As shown in `FIG. 3` a closed front view of the sleep training system is shown with the bottom segment in its open position. Garment (A) has an open bottom (B), two arm holes (D) and (E) and a neck hole (C). Garment is divided into portions (R) and (S) via a zipper (F) that when unzipped allows an infant to be received into it. A protective flap (G) is sewn into garment (A) and fastens over zipper (F) via fastener (H) to protect infant from possible contact with zipper pulley mechanism. Two attached arm hole coverings (I) and (L) may be fastened via (J) and (M) to corresponding fasteners (K) and (N) in order that garment (A) is sealed while infant is utilizing the `full or half swaddle` positions of the sleep training system. Zipper (Q) is shown in an open position which allows flap (P) to be peeled up to reveal infant's lower body.
Sleep training garment (A) will also contain an illuminating segment (O). Segment is to be made of any material suitable for use in infant wear. Segment (O) will serve as a glow in the dark visual aid that will assist caregiver in meeting infant's needs during times of limited visibility. An example would be at night when light levels are too low for caregiver to properly see infant. Segment (O) should be a size that is respective to the overall size of the garment (A). An example would be an illuminating segment that measures four inches by four inches in dimension.
Sleep training garment (A) is to be fitted relative to the size of the infant it is suggested for. Garment (A) is to fit snuggly yet comfortably around the entire girth of the infant to provide ample stretch. For example, garment (A) should resemble the flexibility of the mother's womb. Garment (A) should further consist of a lower portion (B) that acts as a `sac` for infants legs. Legs should be relatively free within the `sac` to allow optimal movement. Lower portion (B) should only allow enough mobility that infant may move limbs, but not so much as would be expected if infant we in no enclosure at all.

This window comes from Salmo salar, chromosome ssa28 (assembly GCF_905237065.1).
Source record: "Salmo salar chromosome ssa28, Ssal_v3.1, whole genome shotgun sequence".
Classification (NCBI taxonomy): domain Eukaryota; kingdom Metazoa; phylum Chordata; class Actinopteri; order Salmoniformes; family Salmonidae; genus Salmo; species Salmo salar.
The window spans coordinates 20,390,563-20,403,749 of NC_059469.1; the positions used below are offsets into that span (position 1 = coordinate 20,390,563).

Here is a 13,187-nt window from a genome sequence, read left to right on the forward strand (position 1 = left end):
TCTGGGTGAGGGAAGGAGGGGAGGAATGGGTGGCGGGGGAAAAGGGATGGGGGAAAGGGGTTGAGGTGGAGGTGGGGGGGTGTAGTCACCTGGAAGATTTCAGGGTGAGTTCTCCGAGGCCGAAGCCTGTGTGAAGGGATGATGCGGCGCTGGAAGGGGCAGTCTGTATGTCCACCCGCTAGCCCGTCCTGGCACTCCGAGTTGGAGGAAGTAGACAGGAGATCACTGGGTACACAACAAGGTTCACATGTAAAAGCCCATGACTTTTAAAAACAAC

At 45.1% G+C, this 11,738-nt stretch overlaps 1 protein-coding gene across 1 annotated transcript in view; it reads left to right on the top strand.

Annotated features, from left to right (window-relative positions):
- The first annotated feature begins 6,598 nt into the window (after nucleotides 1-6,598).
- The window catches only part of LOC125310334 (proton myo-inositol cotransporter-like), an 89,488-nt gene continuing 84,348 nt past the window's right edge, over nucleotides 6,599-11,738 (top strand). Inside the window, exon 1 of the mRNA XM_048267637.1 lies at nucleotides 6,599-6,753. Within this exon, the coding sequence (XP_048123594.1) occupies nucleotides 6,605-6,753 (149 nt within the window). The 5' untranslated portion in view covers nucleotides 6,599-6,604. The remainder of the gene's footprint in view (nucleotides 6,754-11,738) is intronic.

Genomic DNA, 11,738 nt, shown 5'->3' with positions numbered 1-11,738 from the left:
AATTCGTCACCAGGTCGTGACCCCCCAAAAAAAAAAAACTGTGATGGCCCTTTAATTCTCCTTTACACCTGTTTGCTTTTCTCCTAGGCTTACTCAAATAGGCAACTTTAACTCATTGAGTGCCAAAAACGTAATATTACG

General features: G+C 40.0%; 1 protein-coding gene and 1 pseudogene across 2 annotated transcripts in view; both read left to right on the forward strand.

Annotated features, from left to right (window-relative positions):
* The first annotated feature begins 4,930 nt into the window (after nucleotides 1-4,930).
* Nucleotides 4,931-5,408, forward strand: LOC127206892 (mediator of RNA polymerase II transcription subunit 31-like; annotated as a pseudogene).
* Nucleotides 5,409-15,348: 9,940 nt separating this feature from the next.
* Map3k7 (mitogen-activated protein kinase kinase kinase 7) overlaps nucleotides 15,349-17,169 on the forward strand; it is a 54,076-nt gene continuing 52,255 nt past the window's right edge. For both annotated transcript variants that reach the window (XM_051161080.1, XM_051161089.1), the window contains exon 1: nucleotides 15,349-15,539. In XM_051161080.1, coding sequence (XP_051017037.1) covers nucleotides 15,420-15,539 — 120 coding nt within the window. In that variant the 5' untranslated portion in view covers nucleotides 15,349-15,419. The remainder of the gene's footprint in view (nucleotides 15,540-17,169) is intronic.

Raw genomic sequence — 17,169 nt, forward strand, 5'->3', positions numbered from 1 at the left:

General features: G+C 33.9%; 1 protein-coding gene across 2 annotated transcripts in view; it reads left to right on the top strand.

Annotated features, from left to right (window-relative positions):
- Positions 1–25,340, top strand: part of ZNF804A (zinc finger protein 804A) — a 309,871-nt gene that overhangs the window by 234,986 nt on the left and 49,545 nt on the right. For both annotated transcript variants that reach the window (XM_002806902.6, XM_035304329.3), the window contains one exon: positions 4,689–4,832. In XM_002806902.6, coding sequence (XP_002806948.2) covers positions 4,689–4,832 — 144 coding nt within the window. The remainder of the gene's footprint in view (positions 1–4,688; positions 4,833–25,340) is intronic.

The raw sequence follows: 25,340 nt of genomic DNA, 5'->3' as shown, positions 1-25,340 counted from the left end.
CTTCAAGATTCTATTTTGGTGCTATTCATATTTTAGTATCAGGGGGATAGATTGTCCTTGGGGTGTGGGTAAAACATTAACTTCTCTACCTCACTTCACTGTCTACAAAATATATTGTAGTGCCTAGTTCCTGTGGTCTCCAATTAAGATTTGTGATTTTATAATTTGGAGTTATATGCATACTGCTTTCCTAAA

Sleep training garment (A) is to be comprised of a neck opening (C). Opening is to be the proper circumference to receive the head and neck portions of an infant. Opening (C) is to be comprised of any stretchy material suitable for use in infant wear. `FIG. 4` describes the open view of the back panel of the sleep training system. Garment (A) has a bottom portion (B), a neck opening (C) and two arm hole openings (D) and (E). Garment (A) further consists of zipper (J), that when open allows access to an infant's lower body. Flexible bands (G) and (F) are to be attached to garment (A) near the center portion of the back panel and used for the purpose of swaddling an infant. Flexible bands (G) and (F) will be stretched over infant's arm(s) snuggly enough to secure the arm found underneath it. Adjustable, flexible band (G) will then be stretched over infant's other arm(s) snuggly enough to secure the arm found underneath it. Band (G) is designed to engage band (F) via fasteners (H) and (K). Fasteners (H) and (K) may be attached to band (F) anywhere on band's (F) surface to allow maximum restraint and flexibility. Bands (G) and (F) may be made of any material approved for use in infant wear. Illuminating segment (I) is shown on the lower portion of garment (A) and is used as a visual aid when light levels are low. An example would be changing an infant's diaper at night when it is dark.
`FIG. 5` describes an example of an infant utilizing the `full swaddle` sleep position. In this illustration, the sleep trainer (A) is shown from an open view. Infant (B) is having his arms (C) and (D) secured by bands (F) and (E), keeping his arms (C) and (D) secured to his body. Infant (B) has his legs (G) free within the cavity of the garment (A). Illuminating segment (H) is positioned directly underneath infant's (B) bottom. This could be used, but is not necessarily limited to being used, for aid during diaper changes. Protective flaps (K) and (L) are fastened shut to cover arm holes (I) and (J) in order to protect the infant from the outside environment.